Women at the Well
by Margaret D. Mitchell
"Jesus came and told His disciples, 'I have been given all authority in heaven and on earth. Therefore, go and make disciples of all the nations, baptizing them in the Name of the Father and the Son and the Holy Spirit. Teach these new disciples to obey all the commands I have given you. And be sure of this: I am with you always, even to the end of the age.'" -Matthew 28:18-20 (NLT)
The Samaritan woman in John 4 was a kind of Rebekah. In fact, she is every woman who has stepped into Jesus’ invitation of salvation from her sinful past. Where Rebekah may not have expected to meet Abraham’s senior servant at the well—the godly man who would lead her to her earthy husband, Isaac, the Samaritan woman at the well, may not have expected to meet her true earthy and heavenly husband, Jesus, there either.
God’s ways are often serendipitous; and He loves every one of us the same, offering His salvation and life to each of us, gracing those of us who receive His invitation with favor, regardless of our pasts.
Jesus meeting the Samaritan woman at the well is an illustration of His sweet redemption for the least of us who have fallen, which is all of us.
Both Rebekah and the Samaritan woman…
·Were led closer to God’s intimate love for them
·Stepped into God’s plan and provision for them
·Became brides and witnesses for God
·Were vessels through which God produced more fruit
These women were transformed when The Presence of The Lord showed up. And, through both of them, God’s Kingdom on earth expanded (John 4:42, Gen 25:21). God produced two nations through Rebekah (Gen 25:23) and saved “many” and “many more” in a town called Sychar in Samaria through the Samarian woman (John 4:39, 41).
And isn’t it interesting that the well where Jesus met the Samaritan woman was in fact Jacob’s well, Jacob being the offspring of Rebekah? (God works in seasons, cycles and patterns; and He never forgets.)
Isn’t it also interesting that both of these women served the purpose of The Lord as vessels with vessels? Both women served “senior” servants, who had nothing and used nothing with which to draw water from the well—because neither needed anything (Gen 24:17, 25:2, John 4:11). They trusted God to provide the vessels.
Isn’t it interesting, too, that God drew both of these women closer to Him and brought Rebekah to Isaac—bringing the woman to the man—as He did in the beginning with Eve to Adam (Gen 2:22)?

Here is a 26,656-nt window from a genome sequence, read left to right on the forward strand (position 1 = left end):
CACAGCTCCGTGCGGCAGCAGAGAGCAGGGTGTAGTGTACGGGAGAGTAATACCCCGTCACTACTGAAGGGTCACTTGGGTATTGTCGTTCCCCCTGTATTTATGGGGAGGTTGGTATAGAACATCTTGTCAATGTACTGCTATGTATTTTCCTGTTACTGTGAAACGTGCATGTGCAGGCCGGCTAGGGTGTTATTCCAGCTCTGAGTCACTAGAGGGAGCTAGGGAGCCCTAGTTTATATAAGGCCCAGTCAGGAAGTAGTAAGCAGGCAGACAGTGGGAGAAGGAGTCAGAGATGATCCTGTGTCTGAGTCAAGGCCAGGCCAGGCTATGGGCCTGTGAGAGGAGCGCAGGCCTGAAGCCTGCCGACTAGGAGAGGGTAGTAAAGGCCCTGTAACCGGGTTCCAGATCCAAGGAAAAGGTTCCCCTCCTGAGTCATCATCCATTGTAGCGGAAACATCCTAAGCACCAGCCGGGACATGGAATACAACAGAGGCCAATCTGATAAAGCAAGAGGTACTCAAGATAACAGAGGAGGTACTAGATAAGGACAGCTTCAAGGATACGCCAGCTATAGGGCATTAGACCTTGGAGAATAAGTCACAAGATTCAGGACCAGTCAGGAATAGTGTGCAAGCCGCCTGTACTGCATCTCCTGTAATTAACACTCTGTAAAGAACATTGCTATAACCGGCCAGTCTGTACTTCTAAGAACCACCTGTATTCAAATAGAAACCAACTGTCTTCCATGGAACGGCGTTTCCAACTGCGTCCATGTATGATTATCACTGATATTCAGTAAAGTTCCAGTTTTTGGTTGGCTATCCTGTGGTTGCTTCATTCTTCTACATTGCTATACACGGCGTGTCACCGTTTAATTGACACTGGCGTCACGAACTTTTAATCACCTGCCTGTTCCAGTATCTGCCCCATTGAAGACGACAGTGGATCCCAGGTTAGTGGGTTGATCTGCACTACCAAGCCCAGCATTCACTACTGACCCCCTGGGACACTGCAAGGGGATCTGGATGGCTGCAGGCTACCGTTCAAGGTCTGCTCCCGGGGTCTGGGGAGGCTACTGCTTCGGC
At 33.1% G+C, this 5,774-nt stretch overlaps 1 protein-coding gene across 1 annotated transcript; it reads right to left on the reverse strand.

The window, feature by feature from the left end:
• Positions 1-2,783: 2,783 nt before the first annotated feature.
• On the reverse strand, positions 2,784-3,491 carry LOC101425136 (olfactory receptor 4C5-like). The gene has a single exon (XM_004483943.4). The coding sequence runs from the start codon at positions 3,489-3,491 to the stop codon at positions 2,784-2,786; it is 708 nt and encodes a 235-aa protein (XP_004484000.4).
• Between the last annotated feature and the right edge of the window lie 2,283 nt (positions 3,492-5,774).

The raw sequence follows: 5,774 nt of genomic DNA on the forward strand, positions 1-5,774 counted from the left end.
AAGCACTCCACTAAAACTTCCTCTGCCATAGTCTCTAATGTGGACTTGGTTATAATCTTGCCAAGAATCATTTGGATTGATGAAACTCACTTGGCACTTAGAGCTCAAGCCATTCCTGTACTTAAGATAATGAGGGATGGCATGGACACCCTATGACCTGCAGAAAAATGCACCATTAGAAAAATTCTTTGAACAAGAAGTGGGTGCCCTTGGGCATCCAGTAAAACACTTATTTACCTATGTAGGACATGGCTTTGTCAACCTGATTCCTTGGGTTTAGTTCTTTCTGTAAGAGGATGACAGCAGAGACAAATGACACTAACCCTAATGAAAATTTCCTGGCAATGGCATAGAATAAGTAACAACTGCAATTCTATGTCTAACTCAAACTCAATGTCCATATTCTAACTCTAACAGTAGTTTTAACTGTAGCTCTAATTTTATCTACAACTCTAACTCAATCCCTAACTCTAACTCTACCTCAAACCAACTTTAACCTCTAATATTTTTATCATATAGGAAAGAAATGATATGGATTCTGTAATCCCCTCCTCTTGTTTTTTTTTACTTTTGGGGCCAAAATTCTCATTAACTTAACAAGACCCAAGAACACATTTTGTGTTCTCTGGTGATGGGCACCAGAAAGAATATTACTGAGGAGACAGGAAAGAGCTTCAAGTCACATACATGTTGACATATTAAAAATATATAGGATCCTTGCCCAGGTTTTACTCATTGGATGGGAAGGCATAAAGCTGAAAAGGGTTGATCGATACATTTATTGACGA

Jesus Justifies Us
For us, it all begins the same way…with a man named Jesus who extends His invitation to us, desiring to be our first husband (Is 54:5), our Lover, our Provider.
No matter where you are, God can use you and transform you. There is no shame or condemnation in Christ, who washed our sins away with His blood at Calvary (Rom 8:1). To come under shame or condemnation after we have repented of our sins is a sin of unbelief that goes against God’s truth and faithfulness of His Word to us. And people who operate in the condemnation of others have pridefully exalted and seated themselves as a judge above God’s righteousness. This kind of self-righteous sin is outside of God’s will, and it won’t go unnoticed by Him.
Jesus is our justifier (Rom 3:26). And in the cases of Rebekah and the Samaritan woman, The Presence of The Lord justified them as His chosen brides, revealing His outpouring of love for them at a well.
So just like the Samaritan woman at the well, when you have Jesus on your side, you don’t have to fear the criticism of others. God’s Word is final. Like her, you can fearlessly run into town to share The Good News (John 4:28-29)! And like Rebekah, you can run into your household and tell them of God’s Good News for you (Gen 24:28). Notice that neither woman seemed to doubt God’s revelations. No, they ran with them!
Salvation for Life
During the wait for her promised husband, I wonder if Rebekah ever felt uncertain. I wonder if the Samaritan woman ever felt forgotten, even for a moment. Have you ever felt like Rebekah, waiting in anticipation for God to move on your behalf, or like the woman at the well—unworthy due to your lifestyle behaviors? If so, Jesus can change all that!
If you haven’t received Him as Lord and Savior of your life, maybe it’s time. And if you have, remember that no sin is greater than His grace to forgive and restore your life to abundance. You don’t have to fear God or the prideful contempt of mankind. Just say “Yes, I will receive You, Jesus, as my Lord and Savior. Yes, I will follow You.” Then return to intimacy with Him as His bride.
You can also take one more step by returning to His church for fellowship. Ask The Holy Spirit to lead you to the church and the mentors He desires you to befriend. And trust that He has His best at heart for you. Then watch Him unfold His blessings for you as you obey.
Psalm 32:8 (NLT) assures us that "The Lord says, 'I will guide you along the best pathway for your life. I will advise you and watch over you.'"
In this you can be certain.
Both of these women affected nations (Gen 25:23, John 4:39) for Jesus. How about you? Are you willing to be a vessel to nations?
Margaret D. Mitchell is the Founder of God's Love at Work, a marketplace outreach purposed to share God's greatest power source - the love of Christ. This devotional was adapted from Margaret's forthcoming book, Enduring Grace. All rights reserved.